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Wednesday, December 6, 2023
Dec. 6, 2023

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Camas principal who wins Washington State Elementary Principal of the Year says she stands ‘on the shoulders of others’

Dorothy Fox educator cites early lessons that gave her confidence

By , Columbian staff writer

Before she would talk about herself, Cathy Sork wanted to make one thing clear.

“I stand on the shoulders of others to get me here, and there are so many people who don’t get recognized,” she said.

Sork, the principal at Dorothy Fox Elementary School in Camas, was named the 2024 Washington State Elementary Principal of the Year on Wednesday by the Association of Washington School Principals.

Now in her 18th year in the position, she said she realized a few years into her time at Dorothy Fox that “the grass isn’t greener anywhere else.”

“I started my career in a bit of a rat race. I kept wondering how I needed to keep growing and climbing,” she said. “My biggest ‘aha’ in my career was when I finally took a second to pause. When I looked around, I realized Dorothy Fox was my home. I just have so much fun. I’m wise enough to realize how lucky I am to be in a job that gives me joy.”

The award is given to an elementary school principal and a secondary principal each year who exhibit “exceptional contributions to education, … unwavering devotion to student success and … leadership excellence.”

Other district leaders in Camas were quick to praise Sork for the award.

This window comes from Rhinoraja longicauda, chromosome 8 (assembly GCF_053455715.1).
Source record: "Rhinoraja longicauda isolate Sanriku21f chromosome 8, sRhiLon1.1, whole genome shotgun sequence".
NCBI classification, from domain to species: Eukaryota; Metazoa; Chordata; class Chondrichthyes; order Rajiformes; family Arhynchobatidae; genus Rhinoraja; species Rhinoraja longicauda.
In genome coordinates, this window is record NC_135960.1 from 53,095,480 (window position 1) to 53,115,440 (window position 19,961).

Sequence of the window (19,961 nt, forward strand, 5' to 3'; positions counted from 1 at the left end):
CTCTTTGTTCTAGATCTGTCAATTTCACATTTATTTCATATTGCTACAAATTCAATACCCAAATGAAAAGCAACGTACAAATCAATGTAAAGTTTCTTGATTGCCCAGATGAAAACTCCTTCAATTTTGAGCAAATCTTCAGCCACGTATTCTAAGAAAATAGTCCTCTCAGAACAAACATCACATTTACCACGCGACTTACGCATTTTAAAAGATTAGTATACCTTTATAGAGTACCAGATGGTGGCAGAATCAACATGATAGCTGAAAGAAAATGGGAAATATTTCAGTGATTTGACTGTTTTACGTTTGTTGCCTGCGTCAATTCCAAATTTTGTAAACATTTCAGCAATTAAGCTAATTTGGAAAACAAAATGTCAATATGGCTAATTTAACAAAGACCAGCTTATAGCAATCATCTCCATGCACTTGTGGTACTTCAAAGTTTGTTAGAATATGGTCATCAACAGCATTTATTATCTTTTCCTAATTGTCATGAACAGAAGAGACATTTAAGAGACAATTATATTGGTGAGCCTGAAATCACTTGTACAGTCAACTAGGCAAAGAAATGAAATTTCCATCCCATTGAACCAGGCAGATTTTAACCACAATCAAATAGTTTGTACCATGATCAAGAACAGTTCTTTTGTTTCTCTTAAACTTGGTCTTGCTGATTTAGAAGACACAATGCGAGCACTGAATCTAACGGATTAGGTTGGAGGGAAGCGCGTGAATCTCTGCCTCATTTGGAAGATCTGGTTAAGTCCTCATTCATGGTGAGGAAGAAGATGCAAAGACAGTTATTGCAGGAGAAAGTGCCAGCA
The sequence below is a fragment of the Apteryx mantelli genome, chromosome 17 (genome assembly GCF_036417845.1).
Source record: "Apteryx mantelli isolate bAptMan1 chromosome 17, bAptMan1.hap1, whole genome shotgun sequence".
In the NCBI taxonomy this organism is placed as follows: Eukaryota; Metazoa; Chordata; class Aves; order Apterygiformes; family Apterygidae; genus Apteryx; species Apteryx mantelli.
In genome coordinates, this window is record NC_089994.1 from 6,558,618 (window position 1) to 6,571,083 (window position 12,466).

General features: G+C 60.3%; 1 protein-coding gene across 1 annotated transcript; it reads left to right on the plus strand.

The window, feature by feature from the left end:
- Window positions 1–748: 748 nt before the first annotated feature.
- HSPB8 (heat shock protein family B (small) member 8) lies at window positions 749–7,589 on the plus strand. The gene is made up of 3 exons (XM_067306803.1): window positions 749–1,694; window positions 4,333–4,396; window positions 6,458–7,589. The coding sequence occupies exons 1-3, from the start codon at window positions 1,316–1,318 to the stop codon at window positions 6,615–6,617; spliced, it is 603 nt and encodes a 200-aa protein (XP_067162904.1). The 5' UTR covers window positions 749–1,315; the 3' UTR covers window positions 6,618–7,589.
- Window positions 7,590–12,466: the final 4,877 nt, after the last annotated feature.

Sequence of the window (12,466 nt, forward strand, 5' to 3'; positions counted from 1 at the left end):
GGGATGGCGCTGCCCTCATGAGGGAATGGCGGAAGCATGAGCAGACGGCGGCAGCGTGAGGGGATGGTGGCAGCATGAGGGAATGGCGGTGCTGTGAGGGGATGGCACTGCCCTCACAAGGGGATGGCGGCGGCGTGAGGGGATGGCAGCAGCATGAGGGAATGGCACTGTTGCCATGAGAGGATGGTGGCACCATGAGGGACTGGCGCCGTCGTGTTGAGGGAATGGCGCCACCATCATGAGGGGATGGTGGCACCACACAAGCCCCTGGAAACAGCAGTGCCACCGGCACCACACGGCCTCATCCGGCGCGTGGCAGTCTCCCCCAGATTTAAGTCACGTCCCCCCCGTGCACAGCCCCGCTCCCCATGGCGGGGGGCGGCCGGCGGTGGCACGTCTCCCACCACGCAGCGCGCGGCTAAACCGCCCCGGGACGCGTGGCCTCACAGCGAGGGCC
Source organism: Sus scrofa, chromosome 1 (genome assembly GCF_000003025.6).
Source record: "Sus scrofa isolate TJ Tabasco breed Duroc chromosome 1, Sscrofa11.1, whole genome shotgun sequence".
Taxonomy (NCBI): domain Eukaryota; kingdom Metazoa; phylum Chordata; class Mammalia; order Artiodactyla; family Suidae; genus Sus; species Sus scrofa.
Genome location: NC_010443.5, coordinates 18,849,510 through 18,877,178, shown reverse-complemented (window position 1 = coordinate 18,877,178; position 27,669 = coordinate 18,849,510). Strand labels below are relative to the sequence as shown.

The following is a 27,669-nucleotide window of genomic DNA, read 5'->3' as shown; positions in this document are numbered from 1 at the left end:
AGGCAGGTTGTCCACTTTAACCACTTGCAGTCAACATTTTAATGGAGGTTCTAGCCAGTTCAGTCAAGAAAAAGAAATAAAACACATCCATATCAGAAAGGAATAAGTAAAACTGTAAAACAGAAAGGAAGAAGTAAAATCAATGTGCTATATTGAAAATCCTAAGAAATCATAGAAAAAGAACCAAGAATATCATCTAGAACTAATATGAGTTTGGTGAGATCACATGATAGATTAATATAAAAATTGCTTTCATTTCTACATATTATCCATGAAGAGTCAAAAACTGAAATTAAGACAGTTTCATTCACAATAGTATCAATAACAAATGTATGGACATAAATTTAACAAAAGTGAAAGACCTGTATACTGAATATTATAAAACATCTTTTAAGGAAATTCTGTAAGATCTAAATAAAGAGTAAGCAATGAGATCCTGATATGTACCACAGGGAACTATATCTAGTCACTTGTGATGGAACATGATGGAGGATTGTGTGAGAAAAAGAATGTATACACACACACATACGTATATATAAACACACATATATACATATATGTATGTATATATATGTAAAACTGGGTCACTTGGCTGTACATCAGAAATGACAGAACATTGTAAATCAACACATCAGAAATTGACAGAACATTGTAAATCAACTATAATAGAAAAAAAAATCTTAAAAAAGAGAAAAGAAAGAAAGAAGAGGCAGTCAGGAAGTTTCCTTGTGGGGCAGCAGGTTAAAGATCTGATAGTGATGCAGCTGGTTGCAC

“Dorothy Fox Elementary and the entire Camas School District have long benefitted from Dr. Sork’s innovative leadership and dedication to her students,” Superintendent John Anzalone said in a news release Wednesday. “She leads with her heart every day. This recognition by (the Association of Washington School Principals) is well-deserved and speaks to her positive impact on our community.”

Being recognized

Educators are often known for their selflessness; Sork is no different.

“It was quite a surprise. I was in a meeting here on campus and an announcement came over the intercom that the whole staff needed to meet in the cafeteria,” she said. “I immediately thought, ‘OK, what’s wrong?’”

In the cafeteria waiting for her, of course, were school staff and state leaders beaming with pride, ready to present her with the award.

Reflecting on what the accomplishment means to her career, Sork thought back to her own childhood in a family of educators. Growing up, her father, mother and stepmother were all educators — the latter two each being elementary school principals. In recent years, however, both her mother and stepmother died from cancer.

“It was hard not being able to share this with them,” she said.

Of all the lessons they taught her as a child and young adult, there’s one that still sticks out to her the most.

“They helped me feel confident that I am capable and that my best work is enough,” Sork said. “Do your best, commit fully and it’ll be enough. I was finally at peace with that; it took me a long time to realize that and move past my insecurities of whether I was meaning enough to others.”

Advice to others

As she became a more experienced educator and principal, Sork became involved in the Association of Washington School Principals — an organization that offered her a chance to connect with both mentors and mentees in similar positions.

“I’ve really leaned into using that network more. I wish I had taken advantage of it earlier on and wish others were more aware they have that support around them,” she said.

To others perhaps inspired by her career, Sork is quick to remind that she’s not the only educator worth hearing praises.

“Often, people do notice the work you do, even if you don’t know that they’re noticing,” she said. “For almost any principal: to their kids and their families, they are the principal of the year. The relationships they build, they matter.

“The impact you make on the right day, in the right moment, it adds up.”

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